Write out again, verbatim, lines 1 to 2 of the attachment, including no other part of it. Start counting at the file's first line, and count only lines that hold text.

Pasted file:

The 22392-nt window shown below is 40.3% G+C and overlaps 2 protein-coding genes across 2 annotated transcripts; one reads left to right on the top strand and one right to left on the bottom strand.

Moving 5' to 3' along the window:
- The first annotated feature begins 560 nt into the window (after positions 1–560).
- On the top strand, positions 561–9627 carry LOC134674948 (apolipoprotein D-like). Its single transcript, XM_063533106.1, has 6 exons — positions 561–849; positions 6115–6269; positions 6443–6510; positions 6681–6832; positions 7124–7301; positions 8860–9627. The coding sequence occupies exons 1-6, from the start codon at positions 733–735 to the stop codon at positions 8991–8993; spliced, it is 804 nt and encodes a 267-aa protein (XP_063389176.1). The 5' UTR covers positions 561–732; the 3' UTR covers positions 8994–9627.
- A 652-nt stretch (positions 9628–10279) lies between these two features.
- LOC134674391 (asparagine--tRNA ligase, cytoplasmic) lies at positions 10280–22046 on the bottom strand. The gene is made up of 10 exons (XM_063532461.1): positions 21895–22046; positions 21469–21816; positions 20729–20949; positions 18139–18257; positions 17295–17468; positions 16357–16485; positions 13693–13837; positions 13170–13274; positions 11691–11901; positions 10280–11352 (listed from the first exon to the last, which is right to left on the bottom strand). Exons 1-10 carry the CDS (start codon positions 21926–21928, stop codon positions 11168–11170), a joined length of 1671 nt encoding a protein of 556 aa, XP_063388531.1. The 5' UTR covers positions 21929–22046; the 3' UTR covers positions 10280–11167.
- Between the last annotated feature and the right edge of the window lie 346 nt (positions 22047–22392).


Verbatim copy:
The 22392-nt window shown below is 40.3% G+C and overlaps 2 protein-coding genes across 2 annotated transcripts; one reads left to right on the top strand and one right to left on the bottom strand.

Moving 5' to 3' along the window: